Inside-forward Arthur ‘Digger’ Maw was a major player for Leicester City in the 1930s.
Before Peter Hodge, in his second spell as Leicester City’s manager, brought him to Filbert Street in July 1932, 22-year-old Maw had played for his local team Scunthorpe and Lindsey (later Scunthorpe United) in the Midland League and then for Second Division Notts County.
Maw was seen as a necessary younger player to strengthen the ageing Leicester City side which had finished runners-up in the league three years earlier.
Digger’s impact was immediate. Following his first team debut in January 1933, his 14 goals in the remaining 18 games of the season made him the Club’s top scorer and saved City from relegation.
Maw played under three different Leicester City managers during the 1930s.
In his second season (1933/34), Maw was selected as England’s travelling reserve for the match against Ireland in Belfast in October 1933. In a photograph belonging to his son Alex, Arthur can be seen wearing a suit in a picture of the England team taken on the pitch just before the match.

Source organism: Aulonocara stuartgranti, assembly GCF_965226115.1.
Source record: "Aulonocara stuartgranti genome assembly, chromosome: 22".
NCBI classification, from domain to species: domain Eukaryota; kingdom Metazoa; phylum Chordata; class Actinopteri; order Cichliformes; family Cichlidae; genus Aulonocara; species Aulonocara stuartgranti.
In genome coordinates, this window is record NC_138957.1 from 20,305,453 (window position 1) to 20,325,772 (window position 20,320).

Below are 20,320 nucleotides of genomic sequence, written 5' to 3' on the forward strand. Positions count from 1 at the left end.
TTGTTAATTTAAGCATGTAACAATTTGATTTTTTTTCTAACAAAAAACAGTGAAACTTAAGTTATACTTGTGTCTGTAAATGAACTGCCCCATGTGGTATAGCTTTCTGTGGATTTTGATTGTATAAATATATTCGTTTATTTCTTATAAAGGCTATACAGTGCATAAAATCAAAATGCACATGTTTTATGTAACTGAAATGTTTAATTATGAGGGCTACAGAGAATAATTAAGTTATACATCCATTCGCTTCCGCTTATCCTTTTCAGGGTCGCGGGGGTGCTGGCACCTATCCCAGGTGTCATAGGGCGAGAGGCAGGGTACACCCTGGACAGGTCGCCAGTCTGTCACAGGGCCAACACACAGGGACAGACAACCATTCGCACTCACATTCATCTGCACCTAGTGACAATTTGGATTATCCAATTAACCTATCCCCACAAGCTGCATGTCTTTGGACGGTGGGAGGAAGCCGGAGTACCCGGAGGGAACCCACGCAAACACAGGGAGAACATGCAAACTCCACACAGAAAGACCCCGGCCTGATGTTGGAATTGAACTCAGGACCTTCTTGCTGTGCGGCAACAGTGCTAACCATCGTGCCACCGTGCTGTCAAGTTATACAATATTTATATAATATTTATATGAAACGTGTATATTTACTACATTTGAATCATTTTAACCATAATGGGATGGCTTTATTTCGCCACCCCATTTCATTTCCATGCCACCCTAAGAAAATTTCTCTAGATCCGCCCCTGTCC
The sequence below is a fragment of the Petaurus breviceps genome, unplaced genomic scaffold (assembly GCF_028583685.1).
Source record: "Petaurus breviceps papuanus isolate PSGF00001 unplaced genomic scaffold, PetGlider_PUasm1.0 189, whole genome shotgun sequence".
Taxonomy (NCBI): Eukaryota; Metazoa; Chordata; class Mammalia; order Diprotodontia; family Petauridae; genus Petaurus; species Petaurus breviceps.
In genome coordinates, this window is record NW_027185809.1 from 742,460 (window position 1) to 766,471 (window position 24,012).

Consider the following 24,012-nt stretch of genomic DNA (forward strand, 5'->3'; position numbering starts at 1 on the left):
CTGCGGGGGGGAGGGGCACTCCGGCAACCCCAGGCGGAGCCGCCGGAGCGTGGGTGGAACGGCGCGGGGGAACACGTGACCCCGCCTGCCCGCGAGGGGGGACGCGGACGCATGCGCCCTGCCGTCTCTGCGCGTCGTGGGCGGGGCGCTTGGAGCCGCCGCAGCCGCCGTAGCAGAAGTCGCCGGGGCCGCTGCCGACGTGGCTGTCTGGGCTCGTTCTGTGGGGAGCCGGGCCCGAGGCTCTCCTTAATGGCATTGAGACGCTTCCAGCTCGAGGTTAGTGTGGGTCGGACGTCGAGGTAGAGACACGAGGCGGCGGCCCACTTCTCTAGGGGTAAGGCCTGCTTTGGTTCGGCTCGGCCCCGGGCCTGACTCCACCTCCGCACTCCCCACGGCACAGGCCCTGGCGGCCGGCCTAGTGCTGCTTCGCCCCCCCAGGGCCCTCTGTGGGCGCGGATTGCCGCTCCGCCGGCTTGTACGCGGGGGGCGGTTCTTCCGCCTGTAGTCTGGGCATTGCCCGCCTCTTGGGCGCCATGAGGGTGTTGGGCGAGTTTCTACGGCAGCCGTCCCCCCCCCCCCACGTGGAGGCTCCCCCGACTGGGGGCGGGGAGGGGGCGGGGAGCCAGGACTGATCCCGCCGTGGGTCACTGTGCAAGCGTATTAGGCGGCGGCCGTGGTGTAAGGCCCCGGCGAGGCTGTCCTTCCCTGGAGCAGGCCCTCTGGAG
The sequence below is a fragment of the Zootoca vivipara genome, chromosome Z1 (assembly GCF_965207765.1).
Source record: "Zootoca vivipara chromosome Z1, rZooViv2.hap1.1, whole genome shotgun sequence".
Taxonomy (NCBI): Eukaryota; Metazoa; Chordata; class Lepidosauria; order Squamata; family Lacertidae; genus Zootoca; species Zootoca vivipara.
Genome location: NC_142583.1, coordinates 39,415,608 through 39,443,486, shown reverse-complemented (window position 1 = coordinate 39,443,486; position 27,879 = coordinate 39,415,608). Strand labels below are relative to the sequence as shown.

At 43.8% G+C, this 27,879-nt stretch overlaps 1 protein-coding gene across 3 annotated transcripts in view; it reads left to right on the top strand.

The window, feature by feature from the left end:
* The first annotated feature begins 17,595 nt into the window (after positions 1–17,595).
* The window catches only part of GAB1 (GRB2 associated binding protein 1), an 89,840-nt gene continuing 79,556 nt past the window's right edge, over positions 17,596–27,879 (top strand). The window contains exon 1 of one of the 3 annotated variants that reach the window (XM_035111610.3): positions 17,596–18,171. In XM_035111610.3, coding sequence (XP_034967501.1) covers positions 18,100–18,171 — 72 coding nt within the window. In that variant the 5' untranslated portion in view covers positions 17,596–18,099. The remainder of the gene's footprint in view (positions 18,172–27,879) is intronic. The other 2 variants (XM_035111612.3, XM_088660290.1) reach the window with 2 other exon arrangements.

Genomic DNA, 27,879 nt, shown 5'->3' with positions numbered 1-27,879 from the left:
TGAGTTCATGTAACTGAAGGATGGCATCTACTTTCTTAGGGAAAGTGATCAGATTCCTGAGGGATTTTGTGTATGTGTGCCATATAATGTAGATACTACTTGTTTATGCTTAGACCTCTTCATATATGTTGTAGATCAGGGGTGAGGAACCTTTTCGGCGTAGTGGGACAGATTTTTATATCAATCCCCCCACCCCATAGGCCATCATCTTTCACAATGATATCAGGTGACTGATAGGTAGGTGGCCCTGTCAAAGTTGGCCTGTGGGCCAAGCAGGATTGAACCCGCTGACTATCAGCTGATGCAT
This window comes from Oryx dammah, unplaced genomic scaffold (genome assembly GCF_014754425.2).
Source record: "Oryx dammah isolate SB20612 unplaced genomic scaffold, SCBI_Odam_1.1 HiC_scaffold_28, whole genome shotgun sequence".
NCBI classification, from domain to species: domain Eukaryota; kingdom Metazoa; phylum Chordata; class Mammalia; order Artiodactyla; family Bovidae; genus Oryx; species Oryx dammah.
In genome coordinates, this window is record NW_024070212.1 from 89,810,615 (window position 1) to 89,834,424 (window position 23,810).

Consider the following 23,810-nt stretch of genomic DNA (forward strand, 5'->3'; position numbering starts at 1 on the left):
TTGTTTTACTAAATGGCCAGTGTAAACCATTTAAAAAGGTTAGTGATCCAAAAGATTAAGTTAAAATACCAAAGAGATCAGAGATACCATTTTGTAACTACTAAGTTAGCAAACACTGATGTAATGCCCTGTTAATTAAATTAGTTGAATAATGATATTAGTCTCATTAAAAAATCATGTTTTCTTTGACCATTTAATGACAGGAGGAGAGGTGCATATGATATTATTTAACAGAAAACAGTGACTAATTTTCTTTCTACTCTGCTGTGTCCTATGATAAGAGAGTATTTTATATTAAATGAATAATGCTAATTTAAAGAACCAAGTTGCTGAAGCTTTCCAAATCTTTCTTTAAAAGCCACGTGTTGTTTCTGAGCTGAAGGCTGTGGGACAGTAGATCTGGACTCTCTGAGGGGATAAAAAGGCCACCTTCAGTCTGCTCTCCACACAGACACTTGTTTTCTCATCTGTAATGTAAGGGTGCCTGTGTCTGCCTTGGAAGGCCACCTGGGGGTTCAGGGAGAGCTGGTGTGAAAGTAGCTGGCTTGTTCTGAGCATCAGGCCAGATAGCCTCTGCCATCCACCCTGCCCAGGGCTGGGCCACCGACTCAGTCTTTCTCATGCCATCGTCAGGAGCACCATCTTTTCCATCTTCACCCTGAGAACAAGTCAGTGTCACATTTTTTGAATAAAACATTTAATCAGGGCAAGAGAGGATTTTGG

However, despite the legendary Arsenal inside-forward Alex James rating him as ‘the best uncapped inside-forward in the country’, Arthur was never selected for England.
During the summer of 1934 manager Hodge died unexpectedly. For the next two seasons, Arthur was a regular in the side under the new manager, the ex-Leicester City star Arthur Lochhead, but the Club was relegated in 1935.
Arthur was the Club’s top scorer in 1935/36, but in the following season, Lochhead was replaced as manager by Frank Womack, who led Leicester to the Second Division title in 1937.
Leicester City, 1936
Maw, pictured in No.26 shorts, as part of the 1936 Leicester City side.
Maw played only a small part that season, largely due to Womack signing Eric Stubbs from Nottingham Forest together with Digger’s old Scunthorpe team-mate, the ex-England international Jack Bowers, from Derby County.
Back in the top flight, Maw was reinstated into the side for the next two seasons. When Leicester City were relegated in May 1939, he left the Club and returned to Scunthorpe and Lindsey but after only three matches into the new season, the outbreak of war resulted in the football season being cancelled.
Apart from a few Wartime League guest appearances for Grimsby Town, Arthur’s football career was over. Returning to Lincolnshire, he became a bookkeeper for 20 years until his death in 1964, aged only 54.
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